While some people think of wild strawberries as a wonderful, unexpected and welcome surprise in their gardens, others think of them as an awful blight as miserable as dandelions and any other weeds. If you're in the latter group, you're probably at your wits' end trying to figure out how to get rid of them. The annoying thing about wild strawberry plants is that they're perennial plants that can reseed and replant themselves every season, creating an invasive growth that can be difficult to remove. If you're looking for different ways to remove wild strawberry plants, check out the options below.
Make sure that your soil is kept well drained.
There's nothing wild strawberry plants love more than soil that's warm and extremely moist. Make sure that your lawn has plenty of drainage and that the soil is well aerated so that water and moisture doesn't end up pooling in different areas throughout the lawn.
Remove the wild strawberries plants by digging them up from the roots.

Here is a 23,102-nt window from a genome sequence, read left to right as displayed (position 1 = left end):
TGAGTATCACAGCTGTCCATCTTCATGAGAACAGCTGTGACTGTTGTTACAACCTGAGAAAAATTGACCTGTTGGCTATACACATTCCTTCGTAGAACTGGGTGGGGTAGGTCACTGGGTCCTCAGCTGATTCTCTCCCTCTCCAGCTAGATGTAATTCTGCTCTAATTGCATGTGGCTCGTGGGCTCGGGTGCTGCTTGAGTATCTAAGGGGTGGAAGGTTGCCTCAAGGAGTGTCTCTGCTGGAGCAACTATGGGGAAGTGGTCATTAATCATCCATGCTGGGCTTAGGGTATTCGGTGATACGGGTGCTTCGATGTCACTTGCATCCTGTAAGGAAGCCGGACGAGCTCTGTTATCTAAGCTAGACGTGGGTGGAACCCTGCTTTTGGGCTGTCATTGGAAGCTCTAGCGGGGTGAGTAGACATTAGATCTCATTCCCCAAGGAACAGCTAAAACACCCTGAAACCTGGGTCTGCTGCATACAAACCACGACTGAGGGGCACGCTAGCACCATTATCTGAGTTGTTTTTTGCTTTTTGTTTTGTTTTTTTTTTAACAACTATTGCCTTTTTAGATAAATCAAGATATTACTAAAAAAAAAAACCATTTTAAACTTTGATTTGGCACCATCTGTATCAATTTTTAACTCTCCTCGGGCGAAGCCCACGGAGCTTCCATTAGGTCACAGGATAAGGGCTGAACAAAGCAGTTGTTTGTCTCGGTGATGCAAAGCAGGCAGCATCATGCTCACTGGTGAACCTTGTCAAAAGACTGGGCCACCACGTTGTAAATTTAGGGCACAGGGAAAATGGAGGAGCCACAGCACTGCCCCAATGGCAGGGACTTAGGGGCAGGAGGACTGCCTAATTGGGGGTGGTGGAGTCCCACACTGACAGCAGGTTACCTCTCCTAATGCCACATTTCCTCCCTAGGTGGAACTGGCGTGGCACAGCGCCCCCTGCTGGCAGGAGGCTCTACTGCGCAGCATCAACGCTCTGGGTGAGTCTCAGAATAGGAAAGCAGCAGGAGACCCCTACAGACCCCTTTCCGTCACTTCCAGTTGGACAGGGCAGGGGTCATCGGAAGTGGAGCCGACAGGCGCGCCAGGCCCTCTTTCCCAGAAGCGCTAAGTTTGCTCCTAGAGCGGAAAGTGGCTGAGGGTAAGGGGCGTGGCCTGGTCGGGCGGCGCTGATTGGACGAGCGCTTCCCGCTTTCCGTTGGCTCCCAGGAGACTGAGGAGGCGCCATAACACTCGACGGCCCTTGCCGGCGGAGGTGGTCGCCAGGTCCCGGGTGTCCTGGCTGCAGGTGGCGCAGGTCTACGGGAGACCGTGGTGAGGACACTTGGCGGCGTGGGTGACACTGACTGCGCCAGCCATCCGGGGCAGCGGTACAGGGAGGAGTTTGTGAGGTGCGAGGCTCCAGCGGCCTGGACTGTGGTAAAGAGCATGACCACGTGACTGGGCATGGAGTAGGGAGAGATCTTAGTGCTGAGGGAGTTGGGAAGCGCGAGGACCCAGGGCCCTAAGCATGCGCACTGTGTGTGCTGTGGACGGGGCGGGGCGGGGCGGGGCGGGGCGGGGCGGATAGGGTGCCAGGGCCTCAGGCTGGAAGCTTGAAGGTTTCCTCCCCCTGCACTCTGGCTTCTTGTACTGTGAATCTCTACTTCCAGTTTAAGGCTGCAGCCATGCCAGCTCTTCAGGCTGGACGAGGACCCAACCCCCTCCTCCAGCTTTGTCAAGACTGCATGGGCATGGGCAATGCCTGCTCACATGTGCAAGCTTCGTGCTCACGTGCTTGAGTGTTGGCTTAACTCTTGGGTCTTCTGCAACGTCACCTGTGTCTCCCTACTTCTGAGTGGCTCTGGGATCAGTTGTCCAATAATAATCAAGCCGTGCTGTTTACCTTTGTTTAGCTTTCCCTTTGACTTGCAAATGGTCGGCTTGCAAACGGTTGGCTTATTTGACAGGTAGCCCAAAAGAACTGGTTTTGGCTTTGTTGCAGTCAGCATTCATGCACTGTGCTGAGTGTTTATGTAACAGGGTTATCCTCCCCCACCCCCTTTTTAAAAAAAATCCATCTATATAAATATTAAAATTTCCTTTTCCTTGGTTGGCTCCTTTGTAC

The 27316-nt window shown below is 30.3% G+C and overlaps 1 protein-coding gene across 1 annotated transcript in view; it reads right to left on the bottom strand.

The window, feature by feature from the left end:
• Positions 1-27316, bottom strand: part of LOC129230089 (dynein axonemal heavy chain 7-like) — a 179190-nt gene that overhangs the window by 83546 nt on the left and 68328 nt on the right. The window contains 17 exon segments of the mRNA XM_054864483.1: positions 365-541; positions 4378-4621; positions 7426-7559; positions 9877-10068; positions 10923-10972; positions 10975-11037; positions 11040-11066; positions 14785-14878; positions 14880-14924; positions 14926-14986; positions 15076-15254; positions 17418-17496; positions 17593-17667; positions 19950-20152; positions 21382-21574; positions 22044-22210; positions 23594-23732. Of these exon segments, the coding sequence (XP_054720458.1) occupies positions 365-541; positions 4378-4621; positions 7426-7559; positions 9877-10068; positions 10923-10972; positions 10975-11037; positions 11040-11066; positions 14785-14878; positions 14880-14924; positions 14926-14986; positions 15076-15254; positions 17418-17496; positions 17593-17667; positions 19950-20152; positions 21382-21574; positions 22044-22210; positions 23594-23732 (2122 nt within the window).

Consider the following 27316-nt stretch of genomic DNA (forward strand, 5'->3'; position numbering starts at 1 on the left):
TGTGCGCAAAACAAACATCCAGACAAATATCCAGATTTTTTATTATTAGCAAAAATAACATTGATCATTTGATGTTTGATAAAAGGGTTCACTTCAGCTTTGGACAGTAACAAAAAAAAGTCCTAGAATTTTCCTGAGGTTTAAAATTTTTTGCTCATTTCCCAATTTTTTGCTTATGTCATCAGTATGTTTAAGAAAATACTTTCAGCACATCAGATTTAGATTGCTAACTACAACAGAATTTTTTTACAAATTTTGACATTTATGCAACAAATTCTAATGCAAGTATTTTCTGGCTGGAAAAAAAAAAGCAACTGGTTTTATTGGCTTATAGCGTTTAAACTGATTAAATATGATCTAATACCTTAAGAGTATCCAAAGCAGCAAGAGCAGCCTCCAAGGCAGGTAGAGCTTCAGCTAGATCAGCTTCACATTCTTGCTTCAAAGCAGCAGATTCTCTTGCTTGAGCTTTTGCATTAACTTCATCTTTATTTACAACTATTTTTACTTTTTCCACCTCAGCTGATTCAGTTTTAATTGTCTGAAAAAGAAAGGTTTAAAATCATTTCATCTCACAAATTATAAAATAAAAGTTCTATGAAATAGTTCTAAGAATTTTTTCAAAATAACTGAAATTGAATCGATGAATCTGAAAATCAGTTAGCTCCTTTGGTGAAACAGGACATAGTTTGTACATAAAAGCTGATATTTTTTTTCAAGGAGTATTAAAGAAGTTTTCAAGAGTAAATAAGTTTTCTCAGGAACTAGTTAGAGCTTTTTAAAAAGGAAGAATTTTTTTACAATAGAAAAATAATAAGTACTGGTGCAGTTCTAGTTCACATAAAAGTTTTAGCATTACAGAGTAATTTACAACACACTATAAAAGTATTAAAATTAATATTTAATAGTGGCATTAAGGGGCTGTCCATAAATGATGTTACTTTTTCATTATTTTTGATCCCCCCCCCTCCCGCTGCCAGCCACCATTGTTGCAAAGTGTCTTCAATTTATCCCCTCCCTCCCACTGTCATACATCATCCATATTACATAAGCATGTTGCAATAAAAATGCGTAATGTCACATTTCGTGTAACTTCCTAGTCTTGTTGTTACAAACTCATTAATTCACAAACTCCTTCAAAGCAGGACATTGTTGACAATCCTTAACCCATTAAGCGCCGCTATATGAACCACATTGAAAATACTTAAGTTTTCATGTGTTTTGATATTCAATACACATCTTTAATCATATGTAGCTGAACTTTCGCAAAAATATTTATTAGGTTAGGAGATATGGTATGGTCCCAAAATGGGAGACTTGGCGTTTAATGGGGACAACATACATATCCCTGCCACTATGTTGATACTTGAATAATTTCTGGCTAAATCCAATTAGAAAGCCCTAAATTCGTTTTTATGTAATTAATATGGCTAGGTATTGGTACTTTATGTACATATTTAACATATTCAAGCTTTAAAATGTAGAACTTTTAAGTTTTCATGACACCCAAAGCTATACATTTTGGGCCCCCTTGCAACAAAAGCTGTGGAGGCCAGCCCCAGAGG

One way to remove wild strawberry plants is to remove them roots and all. The problem with this method is that new plants can easily sprout up anywhere thanks to seeds that have been blown to other parts of the lawn by a winds or animals. You will need to make sure that you get all the plants in the yard, including the seeds, to ensure that no new plants can sprout.
If you're against using chemicals to kill off the weeds, there are organic alternatives that you can use that may be able to get rid of your wild strawberries. Vinegar is used more and more often to kill off weeds in gardens, and they may be successful in getting rid of your strawberry plants. The only issue with vinegar is that it only kills the growth on the upper level of the garden, meaning that it won't do anything to the roots. The other issue with vinegar is that it can be very difficult to work with since it can kill the plants located around the strawberries as well.
Use chemical weed killers.
If you've run out of patience with your organic weed killing methods, you can turn to chemical means. If you're going this route, you'll want to spot treat the effected areas on your lawn with herbicide. The herbicides most often used to treat wild strawberries are called three-way herbicides, meaning that they're three different herbicides rolled into one. You may have to do more than one treatment to completely eradicate the strawberries, so be patient.
Wild strawberries can be a real nuisance in the garden, but with patience and consistency, they can be dealt with. If you need any professional help, don't hesitate to contact a company like http://www.lawnscapeshydroseed.com.